In Depth

Man United beat City, Chelsea and Arsenal in the transfer window

Which of the Premier League title favourites fared best in the battle to bring in new players over the summer?

After a transfer window that saw Premier League sides fork out more than £1bn, the experts are largely agreed on who fared best over the summer, with the sides at the top of the table also credited with doing the best business.

Manchester United

Most observers believe that Manchester United are top of the transfer table.

"Eric Bailly, Henrikh Mkhitaryan, Zlatan Ibrahimovic and Paul Pogba are four headline signings who appear to have significantly strengthened Jose Mourinho's squad as his side's flying start underlines," says The Guardian. The paper also notes that he did most of his business before the start of the season. "The United he is fashioning have pace, power and a win-at-all costs mentality that will remind seasoned United watchers of the best Sir Alex Ferguson XIs."

Landing Zlatan Ibrahimovic was a stroke of genius, says Paul Hirst of The Times. "The Swede has everything United have missed over the last three years – presence, authority, height, power and the ability to score lots of goals. And United paid nothing for the striker, who despite being 34, has already scored four times in his opening four matches. The fact that Mourinho signed Ibrahimovic on July 1 is important too, as it has given him time to bond with his new team-mates."

However, his colleague Oliver Kay has reservations over the £89m paid for Paul Pogba. It is hard to see "what he or United can possibly do to justify a transfer fee and other associated costs (wages, signing-on fee, agent's commission, image rights) that even Real Madrid and Manchester City felt were far too excessive".

Manchester City

New Manchester City boss Pep Guardiola has spent almost as much as Mourinho this summer, but it "hasn't been flashy and over-stated at the Etihad", says the Daily Mail. It has, however, been just as effective. 

"Guardiola has quietly gone about addressing the shortcomings of the squad he inherited. John Stones, Leroy Sane and Nolito have added youth and energy to an ageing and somewhat stale group. But Guardiola has perhaps done more in ridding the camp of those who either weren't good enough or had hung around too long," says the paper.

However, the Guardian is not alone in warning that the exile of Joe Hart could come back to hurt Guardiola. Players like Sane and Stones could be key this season but "it is the Hart-Bravo move that Guardiola may be judged on. If the Chilean proves a bad buy City could struggle," warns the paper.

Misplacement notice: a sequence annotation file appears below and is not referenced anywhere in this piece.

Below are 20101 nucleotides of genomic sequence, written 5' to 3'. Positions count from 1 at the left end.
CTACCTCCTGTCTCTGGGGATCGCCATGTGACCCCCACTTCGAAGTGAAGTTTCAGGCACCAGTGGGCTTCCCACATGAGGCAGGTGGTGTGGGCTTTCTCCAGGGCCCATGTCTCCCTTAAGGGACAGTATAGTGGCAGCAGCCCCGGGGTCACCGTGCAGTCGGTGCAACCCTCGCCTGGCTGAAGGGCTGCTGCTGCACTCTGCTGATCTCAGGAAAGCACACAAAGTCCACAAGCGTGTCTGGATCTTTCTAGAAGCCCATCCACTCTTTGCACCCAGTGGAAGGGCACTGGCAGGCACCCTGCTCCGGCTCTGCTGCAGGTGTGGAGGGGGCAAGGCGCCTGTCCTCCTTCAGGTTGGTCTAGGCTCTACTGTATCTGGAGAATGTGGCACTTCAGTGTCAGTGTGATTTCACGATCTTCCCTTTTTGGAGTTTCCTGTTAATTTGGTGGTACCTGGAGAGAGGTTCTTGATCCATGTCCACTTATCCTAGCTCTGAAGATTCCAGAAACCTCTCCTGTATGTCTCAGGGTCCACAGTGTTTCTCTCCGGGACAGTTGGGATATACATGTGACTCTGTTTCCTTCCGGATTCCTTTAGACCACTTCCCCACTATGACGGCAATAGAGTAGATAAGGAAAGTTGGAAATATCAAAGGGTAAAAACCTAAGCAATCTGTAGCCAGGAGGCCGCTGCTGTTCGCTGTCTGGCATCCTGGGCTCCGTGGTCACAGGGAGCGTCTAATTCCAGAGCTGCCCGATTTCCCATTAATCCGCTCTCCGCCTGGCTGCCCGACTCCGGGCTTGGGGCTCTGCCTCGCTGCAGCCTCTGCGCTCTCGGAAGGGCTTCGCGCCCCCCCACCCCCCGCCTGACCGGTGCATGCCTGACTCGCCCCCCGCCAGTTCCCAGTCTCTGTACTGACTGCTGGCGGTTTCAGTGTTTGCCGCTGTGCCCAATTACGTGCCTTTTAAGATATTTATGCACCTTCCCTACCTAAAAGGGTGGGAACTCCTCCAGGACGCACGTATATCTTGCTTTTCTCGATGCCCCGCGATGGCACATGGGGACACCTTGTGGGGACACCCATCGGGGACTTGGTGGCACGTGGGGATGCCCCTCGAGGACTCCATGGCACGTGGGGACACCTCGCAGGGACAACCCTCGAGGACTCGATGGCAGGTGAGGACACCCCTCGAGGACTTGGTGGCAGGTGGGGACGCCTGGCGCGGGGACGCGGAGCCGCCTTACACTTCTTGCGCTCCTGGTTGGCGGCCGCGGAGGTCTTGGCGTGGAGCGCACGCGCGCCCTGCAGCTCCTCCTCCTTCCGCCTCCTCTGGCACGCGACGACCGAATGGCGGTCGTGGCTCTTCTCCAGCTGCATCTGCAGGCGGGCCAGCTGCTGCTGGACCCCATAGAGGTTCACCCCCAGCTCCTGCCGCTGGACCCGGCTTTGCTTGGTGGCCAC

Have the blues made a mammoth faux pas in re-signing David Luiz? It's the "biggest gamble" of the transfer window, says Paul Hirst of the Times. "Those who thought Luiz's performances could not get any worse than the one he put in during the 7-1 thrashing of Brazil by Germany in Belo Horizonte two years ago have been proven wrong. The centre back has continued to baffle his team-mates by giving away fouls and going on rampaging runs upfield since his move to Paris Saint-Germain."

The signing could be a "stroke of genius or a disaster" agrees the Daily Telegraph, which only awards the Blues a B. 

"The arrivals of N'Golo Kante and Michy Batshuayi set an upbeat tone," says the Guardian, but "there was a rather slapdash feel to much of Chelsea's business" culminating in the Deadline Day moves for Luiz and Marcos Alonso. "Antonio Conte clearly likes a challenge."


"Don't let the late-August addition of defender Shkodran Mustafi or forward Lucas Perez fool you into thinking they had a decent window. They didn't," declares the Mail. The Gunners needed a marksman and Perez is not that player. "Yet again, Wenger has failed to address the one area which could turn his side from nearly men into title winners."

Others are less scathing. The Guardian praises Wenger for strengthening the team's spine by signing Granit Xhaka and Mustafi, but warns that letting Jack Wilshere leave could be a risk.

"Granit XChaka has the best pedigree, but will need to ensure the fans do not start pining for Jack Wilshere," agrees the Telegraph. 


The jury is out on Liverpool's summer. Sadio Mane "has made an excellent start and £30m looks a bargain," says the Telegraph. But two members of the Times jury pick out Georginio Wijnaldum as a candidate for the biggest waste of money this summer.

"Jurgen Klopp did most of his business quickly and decisively, bringing in a couple of proven though expensive Premier League performers," says the Guardian. "It is the outgoing list that catches the eye at Anfield," it adds. "While Liverpool still have a large squad, their slightly muted start to the season has led to some discussion about whether Klopp has left all his bases fully covered."


"Spurs were always building from a strong base and the additions of Vincent Janssen and Victor Wanyama have served to add more strength in depth," says the Guardian, but the Times says Moussa Sissoko could be a waste of money.

Meanwhile the Mail is unimpressed. "They came within a week of the title last season but their summer business has not been that of a club trying to address the deficit to the top. Why? They simply have not improved their starting XI."


"They were in League One three years ago. On deadline day they signed England international Jack Wilshere. Now that, in our book, is enough to make them a transfer-window winner," says the Mail. Landing Jordan Ibe and Brad Smith from Liverpool and Leeds prospect Lewis Cook, signed for £7m, could also prove vital to their season.


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